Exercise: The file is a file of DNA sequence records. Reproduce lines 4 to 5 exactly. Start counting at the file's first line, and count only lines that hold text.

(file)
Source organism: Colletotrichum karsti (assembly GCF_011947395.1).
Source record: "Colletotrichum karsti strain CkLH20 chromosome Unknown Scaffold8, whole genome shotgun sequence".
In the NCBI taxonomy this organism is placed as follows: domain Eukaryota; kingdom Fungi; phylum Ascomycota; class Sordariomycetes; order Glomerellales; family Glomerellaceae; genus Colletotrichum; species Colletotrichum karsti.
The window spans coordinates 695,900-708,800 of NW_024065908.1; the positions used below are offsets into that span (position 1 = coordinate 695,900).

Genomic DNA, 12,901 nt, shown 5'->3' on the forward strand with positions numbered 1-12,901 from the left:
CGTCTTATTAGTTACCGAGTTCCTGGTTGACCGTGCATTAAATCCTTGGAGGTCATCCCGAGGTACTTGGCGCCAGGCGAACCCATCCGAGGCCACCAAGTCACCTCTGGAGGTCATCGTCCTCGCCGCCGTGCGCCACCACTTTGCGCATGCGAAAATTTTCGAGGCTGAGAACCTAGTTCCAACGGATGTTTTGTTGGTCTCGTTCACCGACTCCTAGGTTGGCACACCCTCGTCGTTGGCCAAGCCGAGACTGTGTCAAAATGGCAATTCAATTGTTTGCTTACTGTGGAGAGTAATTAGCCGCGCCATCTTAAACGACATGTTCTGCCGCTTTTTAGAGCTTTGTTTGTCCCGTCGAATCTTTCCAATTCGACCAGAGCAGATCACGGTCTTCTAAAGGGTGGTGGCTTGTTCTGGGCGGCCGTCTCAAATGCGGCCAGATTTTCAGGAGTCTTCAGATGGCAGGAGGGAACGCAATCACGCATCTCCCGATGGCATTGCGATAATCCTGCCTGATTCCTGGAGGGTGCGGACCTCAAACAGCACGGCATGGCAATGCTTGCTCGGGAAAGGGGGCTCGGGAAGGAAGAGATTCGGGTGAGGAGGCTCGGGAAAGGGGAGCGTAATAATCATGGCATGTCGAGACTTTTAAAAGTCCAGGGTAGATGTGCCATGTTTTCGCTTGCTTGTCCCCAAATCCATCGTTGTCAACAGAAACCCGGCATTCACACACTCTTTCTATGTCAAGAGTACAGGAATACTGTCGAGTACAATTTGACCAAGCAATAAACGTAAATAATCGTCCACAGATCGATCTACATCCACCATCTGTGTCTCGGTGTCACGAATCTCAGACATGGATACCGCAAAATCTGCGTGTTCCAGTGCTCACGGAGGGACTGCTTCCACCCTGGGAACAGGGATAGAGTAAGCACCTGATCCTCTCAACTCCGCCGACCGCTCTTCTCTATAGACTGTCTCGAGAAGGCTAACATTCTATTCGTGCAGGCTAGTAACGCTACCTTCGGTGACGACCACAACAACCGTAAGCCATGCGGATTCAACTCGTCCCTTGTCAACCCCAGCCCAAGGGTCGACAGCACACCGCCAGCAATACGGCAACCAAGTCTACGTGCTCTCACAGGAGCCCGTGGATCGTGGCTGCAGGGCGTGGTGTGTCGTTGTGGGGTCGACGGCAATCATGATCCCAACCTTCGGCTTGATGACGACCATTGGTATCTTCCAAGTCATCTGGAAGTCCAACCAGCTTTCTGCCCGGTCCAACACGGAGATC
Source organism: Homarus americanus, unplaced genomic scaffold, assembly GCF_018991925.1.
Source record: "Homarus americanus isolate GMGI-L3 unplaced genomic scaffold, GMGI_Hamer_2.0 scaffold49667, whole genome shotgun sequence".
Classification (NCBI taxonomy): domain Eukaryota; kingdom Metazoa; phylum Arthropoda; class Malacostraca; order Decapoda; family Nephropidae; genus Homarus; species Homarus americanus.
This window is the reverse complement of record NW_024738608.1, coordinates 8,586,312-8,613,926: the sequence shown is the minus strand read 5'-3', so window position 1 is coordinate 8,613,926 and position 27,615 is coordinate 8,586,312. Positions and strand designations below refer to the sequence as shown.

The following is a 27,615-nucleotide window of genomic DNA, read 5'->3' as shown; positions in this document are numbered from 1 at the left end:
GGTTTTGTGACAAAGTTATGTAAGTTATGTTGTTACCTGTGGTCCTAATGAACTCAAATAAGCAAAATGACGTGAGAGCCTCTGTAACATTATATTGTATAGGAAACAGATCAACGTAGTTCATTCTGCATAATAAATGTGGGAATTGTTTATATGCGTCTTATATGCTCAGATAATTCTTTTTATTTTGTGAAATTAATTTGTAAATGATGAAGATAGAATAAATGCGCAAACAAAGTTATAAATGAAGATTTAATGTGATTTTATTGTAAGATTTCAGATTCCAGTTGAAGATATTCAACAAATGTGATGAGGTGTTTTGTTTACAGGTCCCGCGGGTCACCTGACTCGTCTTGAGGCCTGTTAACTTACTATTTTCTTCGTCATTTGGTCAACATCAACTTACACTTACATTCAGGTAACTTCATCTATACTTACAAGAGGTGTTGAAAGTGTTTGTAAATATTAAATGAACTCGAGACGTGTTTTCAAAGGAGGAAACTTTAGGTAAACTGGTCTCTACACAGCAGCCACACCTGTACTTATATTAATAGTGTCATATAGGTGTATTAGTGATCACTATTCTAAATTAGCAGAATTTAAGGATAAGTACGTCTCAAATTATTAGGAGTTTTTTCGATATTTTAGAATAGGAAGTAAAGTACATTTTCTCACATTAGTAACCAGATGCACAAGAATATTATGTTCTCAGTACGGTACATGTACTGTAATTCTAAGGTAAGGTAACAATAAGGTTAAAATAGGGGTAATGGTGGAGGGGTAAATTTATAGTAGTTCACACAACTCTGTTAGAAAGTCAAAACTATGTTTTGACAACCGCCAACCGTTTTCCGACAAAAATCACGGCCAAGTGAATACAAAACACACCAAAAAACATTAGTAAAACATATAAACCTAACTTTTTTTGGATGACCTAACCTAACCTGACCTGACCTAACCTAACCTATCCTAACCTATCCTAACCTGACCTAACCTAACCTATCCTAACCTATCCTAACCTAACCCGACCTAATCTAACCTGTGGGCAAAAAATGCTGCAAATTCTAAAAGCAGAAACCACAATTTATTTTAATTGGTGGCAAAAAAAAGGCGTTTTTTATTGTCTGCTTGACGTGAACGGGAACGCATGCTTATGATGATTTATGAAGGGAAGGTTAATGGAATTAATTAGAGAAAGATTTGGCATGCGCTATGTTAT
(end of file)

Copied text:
The window spans coordinates 695,900-708,800 of NW_024065908.1; the positions used below are offsets into that span (position 1 = coordinate 695,900).

Genomic DNA, 12,901 nt, shown 5'->3' on the forward strand with positions numbered 1-12,901 from the left: